Dear Dr. Bell

I’m a pretty skinny guy and I want to increase my calorie intake so I can start making gains. What is the easiest way to go about this? PS: I just started on weight gainer.

Thank you for your question. When I was much younger I had a tough time gaining weight. Then, something changed between my 31st and 32nd birthday and then it got real easy to put on weight, but it wasn’t the lean muscle you are dreaming of…It was the loosely packed muscles that makes the “Michelin Tire Guy” look cute.

If you don’t want to wait ‘til your 30’s, you can try this.

Body Weight x 14 to 17 = Estimated Range of Daily Calorie Maintenance Level (DCML)

Admittedly, the range is pretty wide, so it will take some adjusting and experimenting on your part to make this work. You have probably noticed if your caloric intake is below your DCML, you lose weight. The goal for you would be to get your caloric intake above your DCML to gain weight. However, even here, you have a problem. You want quality, lean muscle, not fat. So you will need between 250-500 calories/day above DCML and dedicated, smart training to keep it muscle.

First, you must consider, there are many factors in calculating your calorie maintenance level. Obviously, these factors will vary from person to person. Some of these factors are:

  • Age
  • Activity Level
  • Gender
  • Height
  • Bone Structure
  • Lean Body Mass
  • Fat Body Mass
  • Basal Metabolic Rate (BMR)
  • Resting Metabolic Rate (RMR)
  • Thermic Effect of Food
  • Non-Exercise Activity Thermogenesis (NEAT)
  • Physical Activities Calorie Expenditures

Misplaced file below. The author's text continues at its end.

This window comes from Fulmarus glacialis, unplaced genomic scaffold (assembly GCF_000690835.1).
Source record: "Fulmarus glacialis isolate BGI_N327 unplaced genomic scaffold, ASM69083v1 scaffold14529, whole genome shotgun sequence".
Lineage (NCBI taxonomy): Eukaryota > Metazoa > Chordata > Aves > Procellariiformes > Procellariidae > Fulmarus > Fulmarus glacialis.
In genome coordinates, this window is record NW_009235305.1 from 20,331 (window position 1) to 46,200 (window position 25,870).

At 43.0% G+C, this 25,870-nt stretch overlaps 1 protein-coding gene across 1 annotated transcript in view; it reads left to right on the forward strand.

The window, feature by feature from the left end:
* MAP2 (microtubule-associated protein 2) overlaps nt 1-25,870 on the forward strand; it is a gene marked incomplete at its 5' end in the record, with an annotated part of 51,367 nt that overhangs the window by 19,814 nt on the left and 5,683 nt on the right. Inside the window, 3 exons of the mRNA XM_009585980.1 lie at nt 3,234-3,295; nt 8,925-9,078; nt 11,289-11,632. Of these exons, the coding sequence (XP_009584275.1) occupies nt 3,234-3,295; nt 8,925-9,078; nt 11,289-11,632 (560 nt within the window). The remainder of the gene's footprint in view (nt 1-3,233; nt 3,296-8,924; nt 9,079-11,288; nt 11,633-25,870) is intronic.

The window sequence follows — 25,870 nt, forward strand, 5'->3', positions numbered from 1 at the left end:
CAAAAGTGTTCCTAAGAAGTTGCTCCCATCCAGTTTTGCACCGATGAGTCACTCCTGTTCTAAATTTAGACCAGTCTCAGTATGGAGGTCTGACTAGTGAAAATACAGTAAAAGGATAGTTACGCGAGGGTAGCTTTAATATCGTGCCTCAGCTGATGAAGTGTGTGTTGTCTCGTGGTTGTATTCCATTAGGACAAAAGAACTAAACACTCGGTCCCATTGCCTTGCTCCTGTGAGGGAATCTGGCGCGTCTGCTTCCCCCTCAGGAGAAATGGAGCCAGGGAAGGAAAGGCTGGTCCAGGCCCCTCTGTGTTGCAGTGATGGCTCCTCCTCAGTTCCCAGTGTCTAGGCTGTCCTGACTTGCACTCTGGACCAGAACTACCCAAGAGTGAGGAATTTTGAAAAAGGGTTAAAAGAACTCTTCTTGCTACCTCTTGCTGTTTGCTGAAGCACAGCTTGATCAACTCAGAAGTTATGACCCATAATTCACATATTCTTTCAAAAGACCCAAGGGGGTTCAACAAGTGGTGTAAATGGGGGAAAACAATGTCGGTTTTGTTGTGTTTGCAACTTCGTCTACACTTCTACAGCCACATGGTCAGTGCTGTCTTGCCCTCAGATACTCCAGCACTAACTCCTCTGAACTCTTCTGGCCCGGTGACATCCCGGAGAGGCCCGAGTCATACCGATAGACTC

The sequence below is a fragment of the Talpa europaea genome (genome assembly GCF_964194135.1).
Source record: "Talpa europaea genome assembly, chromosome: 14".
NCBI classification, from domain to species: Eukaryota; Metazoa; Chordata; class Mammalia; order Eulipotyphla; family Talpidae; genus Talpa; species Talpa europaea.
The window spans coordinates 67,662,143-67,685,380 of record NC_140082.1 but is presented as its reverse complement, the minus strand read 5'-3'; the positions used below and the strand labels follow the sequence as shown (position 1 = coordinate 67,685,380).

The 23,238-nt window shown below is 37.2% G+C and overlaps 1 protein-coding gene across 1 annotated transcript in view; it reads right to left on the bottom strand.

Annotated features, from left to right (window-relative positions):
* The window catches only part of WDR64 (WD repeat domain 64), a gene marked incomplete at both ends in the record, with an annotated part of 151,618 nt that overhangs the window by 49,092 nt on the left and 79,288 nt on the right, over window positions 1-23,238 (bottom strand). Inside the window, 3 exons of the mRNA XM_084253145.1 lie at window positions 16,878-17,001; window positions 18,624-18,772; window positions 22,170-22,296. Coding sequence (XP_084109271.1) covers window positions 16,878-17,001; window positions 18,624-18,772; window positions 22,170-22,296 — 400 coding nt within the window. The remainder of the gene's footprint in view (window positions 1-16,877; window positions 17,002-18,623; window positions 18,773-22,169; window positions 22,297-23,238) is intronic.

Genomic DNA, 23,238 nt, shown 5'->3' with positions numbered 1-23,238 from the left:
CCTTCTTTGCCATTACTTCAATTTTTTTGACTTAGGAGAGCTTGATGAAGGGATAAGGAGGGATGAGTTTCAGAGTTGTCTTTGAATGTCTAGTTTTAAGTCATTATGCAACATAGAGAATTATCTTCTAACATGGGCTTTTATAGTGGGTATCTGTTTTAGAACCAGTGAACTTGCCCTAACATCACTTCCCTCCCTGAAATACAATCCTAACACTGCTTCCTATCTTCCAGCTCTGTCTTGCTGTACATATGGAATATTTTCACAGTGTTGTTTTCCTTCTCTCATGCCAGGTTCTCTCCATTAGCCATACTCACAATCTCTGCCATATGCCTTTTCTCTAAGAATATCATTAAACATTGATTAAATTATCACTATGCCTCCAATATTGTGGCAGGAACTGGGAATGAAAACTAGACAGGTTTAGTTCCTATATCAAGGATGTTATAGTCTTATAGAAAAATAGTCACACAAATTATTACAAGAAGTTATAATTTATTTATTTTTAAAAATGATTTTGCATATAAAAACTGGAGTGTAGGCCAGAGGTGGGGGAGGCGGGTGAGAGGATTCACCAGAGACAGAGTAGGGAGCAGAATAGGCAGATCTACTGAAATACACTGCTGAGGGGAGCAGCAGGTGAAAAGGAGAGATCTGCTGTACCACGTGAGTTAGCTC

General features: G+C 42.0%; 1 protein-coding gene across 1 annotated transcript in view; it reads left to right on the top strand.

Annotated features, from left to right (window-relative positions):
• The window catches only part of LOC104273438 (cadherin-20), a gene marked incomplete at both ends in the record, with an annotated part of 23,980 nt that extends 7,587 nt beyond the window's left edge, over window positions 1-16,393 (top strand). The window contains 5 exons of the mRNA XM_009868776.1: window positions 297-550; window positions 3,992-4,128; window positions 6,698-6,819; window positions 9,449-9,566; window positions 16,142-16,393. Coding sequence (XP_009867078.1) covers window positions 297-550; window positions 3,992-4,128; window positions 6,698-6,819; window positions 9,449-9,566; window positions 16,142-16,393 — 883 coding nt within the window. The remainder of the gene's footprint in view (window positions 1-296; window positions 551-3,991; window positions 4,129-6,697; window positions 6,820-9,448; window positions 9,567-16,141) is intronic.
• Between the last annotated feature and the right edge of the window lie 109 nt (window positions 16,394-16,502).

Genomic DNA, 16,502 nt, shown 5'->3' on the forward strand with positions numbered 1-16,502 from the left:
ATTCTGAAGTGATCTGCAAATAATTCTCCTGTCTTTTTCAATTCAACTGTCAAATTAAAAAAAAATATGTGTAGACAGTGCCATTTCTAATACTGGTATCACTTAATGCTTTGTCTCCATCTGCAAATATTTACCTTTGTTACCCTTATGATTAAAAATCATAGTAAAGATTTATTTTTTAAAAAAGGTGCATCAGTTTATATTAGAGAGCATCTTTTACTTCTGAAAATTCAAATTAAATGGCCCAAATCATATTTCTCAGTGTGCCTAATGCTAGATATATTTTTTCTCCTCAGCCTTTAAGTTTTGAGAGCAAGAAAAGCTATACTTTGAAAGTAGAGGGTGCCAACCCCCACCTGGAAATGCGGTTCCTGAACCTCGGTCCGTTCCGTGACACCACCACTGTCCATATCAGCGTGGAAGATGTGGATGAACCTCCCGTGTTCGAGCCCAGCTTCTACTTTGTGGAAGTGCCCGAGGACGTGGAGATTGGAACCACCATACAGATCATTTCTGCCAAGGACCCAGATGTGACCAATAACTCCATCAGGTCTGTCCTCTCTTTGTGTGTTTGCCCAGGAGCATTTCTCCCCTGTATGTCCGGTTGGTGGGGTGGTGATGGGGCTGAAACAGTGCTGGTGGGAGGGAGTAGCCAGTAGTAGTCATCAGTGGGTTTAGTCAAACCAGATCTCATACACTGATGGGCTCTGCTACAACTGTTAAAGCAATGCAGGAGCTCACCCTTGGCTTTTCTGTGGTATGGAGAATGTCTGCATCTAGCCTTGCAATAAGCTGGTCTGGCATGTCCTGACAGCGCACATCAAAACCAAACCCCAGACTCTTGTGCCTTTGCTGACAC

There are many people working on finding a way to determine your precise maintenance level: exactly how many calories you need to eat/day to maintain your current weight or calorie intake = calorie expenditures. I wish them the best of luck with that, but personally, I think they will have better luck developing WARP Drive first.

Next: calculate your DCML Range

If you weigh 180 pounds:

14 x 180 = 2520 and 17 x 180 = 3060, therefore the range is 2,520-3,060 calories/day.

Then experiment to find the precise DCML

  • Consume the same amount of calories/day for two weeks and monitor and record your weight at the sametime each morning and evening.
  • If your weight remains the same, you have found your DCML.
  • If your weight goes up or down, make the necessary adjustments and repeat Step One until you determine your DCML.
  • Keep a close eye on your “Mirror Test” to determine if you are gaining/losing muscle or fat.
  • To gain muscle, increase your calorie intake 250-500 calories above your DCML. If you being to gain fat, either decrease your calorie intake or increase your exercise and physical activities.

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